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Scientist Meets Parliament - Dr Richard Mills

23 March 2018
2018 Science meets Parliament in Canberra is the chance for researchers to showcase the importance of STEM
Dr Richard Mills, a postdoctoral researcher at the University of Queensland's Cardiac Regeneration Laboratory, attended the 2018 Science meets Parliament. This event is designed to bring together decision makers and Australia's leading STEM professionals, to promote the role of science, technology, engineering and mathematics - and the valuable part these sectors can play in politics. Read about Richard's experience.

I recently had the opportunity to attend Science meets Parliament (SmP) meeting in Canberra. SmP is an annual event by Science and Technology Australia that aims to build understanding between federal parliamentarians and those working in the science, technology, engineering and mathematics (STEM) fields.

This year the meeting was attended by more than 200 STEM professionals to discuss the future direction of science and recognise the importance of science to Australia economically, socially and environmentally.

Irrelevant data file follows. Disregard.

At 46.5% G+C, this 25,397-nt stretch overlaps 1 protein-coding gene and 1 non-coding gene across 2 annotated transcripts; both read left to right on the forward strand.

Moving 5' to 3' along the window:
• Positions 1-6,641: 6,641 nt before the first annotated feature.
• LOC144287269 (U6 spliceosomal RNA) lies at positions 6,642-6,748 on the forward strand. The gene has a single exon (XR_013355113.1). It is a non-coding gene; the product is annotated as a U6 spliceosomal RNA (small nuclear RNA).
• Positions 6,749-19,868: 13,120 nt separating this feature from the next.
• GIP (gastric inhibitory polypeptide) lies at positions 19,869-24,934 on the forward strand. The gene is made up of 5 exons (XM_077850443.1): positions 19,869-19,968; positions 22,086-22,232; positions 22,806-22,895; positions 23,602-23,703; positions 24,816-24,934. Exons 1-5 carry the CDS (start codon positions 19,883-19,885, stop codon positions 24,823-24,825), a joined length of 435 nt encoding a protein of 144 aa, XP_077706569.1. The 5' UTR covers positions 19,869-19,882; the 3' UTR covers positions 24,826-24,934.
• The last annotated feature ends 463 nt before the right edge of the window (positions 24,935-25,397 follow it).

On Day One we heard from the leaders in Australian science, including Australia’s Chief Scientist, Dr Alan Finkel and CSIRO Chief Executive, Dr Larry Marshall, who shared their insights into policy, media, science and technology, politics and lobbying. The day concluded with a Gala Dinner in the great hall of Parliament, where the opposition leader, Bill Shorten, and the Minister for Jobs and Innovation, Michaelia Cash, gave their vision for the STEM sectors.

On Day Two, I had the opportunity to meet face-to-face with parliamentarians and share their enthusiasm for science in discussing pressing issues in STEM. I explored the necessity for a long term science vision (10 yrs plus) including the importance of funding basic, non-applied research, gender equality in STEM, and the significance of early maths education for STEM disciplines.

Day Two also allowed delegates to attend the National Press Club Address by Professor Emma Johnston (President of Science & Technology Australia) and a particularly heated Question Time (thanks to MP Barnaby Joyce’s exploits!). 

Overall, SmP was an interesting, and valuable opportunity, which gave great insight into science communication and how to engage with parliamentarians. I wholeheartedly thank the Australian Physiological Society for supporting my attendance.

Dr Richard Mills is an Early Career Researcher with Stem Cells Australia, a member of Science and Technology Australia


AuPS representative Richard Mills (far right) with MP Susan Lamb (second from left). Credit: Science meets Parliament 2018: Photo by Mark Graham.